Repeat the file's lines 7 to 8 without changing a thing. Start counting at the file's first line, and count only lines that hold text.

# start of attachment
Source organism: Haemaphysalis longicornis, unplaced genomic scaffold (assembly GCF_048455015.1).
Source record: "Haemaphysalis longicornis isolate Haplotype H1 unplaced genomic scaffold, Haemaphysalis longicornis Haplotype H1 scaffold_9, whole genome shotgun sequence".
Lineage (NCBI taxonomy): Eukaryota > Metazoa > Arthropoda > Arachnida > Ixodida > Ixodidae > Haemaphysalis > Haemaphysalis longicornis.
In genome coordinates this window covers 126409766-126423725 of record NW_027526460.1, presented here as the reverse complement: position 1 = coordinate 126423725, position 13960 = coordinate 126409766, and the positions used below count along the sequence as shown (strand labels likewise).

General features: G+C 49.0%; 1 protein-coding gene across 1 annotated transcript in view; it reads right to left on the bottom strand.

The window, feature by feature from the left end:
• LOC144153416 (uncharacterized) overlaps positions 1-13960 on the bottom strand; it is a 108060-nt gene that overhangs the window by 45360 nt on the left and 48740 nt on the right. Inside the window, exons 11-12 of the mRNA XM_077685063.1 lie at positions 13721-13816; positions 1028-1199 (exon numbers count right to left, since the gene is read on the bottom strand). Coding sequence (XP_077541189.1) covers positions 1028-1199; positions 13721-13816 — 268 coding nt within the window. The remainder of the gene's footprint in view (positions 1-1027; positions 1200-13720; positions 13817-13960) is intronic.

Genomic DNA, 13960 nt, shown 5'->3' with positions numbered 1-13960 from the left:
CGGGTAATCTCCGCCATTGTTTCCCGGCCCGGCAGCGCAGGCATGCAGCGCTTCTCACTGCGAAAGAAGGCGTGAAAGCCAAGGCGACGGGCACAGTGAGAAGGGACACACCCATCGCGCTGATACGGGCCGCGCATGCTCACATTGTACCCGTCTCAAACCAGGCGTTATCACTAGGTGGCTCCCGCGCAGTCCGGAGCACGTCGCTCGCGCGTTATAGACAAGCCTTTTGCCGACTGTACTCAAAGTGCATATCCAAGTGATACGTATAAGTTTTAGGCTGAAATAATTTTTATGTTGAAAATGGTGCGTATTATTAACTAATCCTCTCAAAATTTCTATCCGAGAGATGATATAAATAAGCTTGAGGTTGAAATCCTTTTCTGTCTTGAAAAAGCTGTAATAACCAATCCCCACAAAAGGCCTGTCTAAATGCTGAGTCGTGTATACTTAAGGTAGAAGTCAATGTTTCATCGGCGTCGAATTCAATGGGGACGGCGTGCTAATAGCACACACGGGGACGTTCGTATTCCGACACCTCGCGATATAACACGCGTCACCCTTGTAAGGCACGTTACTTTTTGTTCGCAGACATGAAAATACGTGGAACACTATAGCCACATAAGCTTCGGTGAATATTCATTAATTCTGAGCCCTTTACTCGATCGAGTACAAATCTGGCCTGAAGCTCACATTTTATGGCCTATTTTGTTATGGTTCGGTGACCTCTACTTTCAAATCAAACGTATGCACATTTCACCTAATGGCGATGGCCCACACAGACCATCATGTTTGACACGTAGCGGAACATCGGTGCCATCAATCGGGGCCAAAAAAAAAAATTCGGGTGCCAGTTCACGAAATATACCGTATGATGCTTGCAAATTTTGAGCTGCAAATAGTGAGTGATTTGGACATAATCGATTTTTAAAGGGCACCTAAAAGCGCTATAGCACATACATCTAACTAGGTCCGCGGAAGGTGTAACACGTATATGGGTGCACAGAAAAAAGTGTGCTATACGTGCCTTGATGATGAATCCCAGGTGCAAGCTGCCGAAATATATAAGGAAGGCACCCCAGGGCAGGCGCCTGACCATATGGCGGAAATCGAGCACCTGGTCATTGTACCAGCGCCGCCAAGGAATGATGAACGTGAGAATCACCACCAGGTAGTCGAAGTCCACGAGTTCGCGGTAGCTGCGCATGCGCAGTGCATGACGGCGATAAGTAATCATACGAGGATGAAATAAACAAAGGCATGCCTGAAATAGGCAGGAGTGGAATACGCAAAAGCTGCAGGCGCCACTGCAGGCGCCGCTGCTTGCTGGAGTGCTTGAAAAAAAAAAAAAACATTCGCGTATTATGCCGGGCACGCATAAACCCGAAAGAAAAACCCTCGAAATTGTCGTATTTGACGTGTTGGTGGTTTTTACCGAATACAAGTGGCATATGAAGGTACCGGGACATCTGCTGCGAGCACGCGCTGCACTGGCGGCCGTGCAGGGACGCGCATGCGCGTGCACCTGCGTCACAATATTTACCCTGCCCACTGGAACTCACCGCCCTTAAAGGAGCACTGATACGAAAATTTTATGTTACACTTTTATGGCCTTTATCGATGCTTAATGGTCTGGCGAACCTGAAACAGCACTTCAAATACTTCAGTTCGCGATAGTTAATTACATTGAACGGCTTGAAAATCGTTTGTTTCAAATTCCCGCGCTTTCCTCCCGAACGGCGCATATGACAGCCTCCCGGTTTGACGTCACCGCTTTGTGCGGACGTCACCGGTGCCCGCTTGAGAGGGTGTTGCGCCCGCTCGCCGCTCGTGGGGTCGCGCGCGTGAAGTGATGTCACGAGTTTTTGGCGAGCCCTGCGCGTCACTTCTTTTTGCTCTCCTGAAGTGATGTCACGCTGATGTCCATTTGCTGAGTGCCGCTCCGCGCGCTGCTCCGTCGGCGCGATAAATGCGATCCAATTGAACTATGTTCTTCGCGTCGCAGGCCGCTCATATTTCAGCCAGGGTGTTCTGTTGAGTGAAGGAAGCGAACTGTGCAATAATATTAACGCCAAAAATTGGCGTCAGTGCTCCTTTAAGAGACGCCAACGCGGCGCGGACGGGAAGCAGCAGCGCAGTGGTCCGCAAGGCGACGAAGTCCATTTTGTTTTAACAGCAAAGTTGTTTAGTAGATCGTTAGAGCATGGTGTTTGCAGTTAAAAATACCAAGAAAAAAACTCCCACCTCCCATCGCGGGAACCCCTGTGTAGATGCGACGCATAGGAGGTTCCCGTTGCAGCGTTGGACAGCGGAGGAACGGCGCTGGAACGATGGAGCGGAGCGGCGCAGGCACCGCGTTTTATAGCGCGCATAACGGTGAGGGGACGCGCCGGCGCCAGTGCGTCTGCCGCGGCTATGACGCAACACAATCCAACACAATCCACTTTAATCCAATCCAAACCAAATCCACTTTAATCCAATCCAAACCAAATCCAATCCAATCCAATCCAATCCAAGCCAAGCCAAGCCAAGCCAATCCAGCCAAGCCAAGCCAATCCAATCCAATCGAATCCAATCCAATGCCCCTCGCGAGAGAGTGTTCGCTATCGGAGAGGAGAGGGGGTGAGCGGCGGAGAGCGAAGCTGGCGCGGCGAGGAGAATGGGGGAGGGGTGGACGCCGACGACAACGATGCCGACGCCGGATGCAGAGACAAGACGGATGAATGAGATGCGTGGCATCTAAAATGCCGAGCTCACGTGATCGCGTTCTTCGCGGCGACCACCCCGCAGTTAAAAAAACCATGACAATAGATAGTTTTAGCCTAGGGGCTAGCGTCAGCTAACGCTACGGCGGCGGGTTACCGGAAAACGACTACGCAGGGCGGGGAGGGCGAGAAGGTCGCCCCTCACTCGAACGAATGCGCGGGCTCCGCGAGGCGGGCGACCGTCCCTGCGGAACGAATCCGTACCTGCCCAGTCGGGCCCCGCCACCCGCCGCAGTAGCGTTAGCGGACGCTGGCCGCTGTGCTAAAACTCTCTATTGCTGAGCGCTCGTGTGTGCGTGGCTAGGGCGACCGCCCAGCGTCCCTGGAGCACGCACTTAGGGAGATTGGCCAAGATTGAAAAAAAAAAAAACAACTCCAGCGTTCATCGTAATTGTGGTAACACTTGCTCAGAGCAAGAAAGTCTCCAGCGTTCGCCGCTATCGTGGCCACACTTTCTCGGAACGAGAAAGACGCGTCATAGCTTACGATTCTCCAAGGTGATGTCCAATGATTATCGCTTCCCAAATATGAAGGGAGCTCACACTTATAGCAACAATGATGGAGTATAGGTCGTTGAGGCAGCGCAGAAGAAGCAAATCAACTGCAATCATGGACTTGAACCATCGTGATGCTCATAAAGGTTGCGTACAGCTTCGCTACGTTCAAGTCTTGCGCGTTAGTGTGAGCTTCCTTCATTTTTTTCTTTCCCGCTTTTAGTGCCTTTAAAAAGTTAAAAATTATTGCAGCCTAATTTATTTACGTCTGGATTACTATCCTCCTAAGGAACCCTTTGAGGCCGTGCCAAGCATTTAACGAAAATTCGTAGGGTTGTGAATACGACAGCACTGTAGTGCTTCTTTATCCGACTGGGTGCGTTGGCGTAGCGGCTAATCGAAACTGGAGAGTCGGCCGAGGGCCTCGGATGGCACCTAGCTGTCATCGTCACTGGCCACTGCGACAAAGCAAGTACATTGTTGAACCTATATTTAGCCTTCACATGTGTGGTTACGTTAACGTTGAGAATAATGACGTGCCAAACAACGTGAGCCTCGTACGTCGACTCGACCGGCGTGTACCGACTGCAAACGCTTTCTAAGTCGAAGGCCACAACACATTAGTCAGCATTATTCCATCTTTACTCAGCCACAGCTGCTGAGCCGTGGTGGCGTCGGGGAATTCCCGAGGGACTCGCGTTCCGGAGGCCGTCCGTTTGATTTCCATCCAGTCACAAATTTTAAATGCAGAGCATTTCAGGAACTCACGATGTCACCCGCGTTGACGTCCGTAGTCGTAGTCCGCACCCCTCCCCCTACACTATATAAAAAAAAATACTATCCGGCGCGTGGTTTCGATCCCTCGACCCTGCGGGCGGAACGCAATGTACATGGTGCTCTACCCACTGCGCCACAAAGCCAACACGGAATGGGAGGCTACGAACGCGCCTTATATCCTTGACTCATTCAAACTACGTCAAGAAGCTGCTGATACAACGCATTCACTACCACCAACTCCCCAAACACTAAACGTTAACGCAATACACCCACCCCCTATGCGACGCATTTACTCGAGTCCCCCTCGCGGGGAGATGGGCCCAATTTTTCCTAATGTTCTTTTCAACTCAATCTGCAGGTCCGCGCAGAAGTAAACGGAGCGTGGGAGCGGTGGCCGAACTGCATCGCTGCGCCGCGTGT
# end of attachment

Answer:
• LOC144153416 (uncharacterized) overlaps positions 1-13960 on the bottom strand; it is a 108060-nt gene that overhangs the window by 45360 nt on the left and 48740 nt on the right. Inside the window, exons 11-12 of the mRNA XM_077685063.1 lie at positions 13721-13816; positions 1028-1199 (exon numbers count right to left, since the gene is read on the bottom strand). Coding sequence (XP_077541189.1) covers positions 1028-1199; positions 13721-13816 — 268 coding nt within the window. The remainder of the gene's footprint in view (positions 1-1027; positions 1200-13720; positions 13817-13960) is intronic.

Genomic DNA, 13960 nt, shown 5'->3' with positions numbered 1-13960 from the left: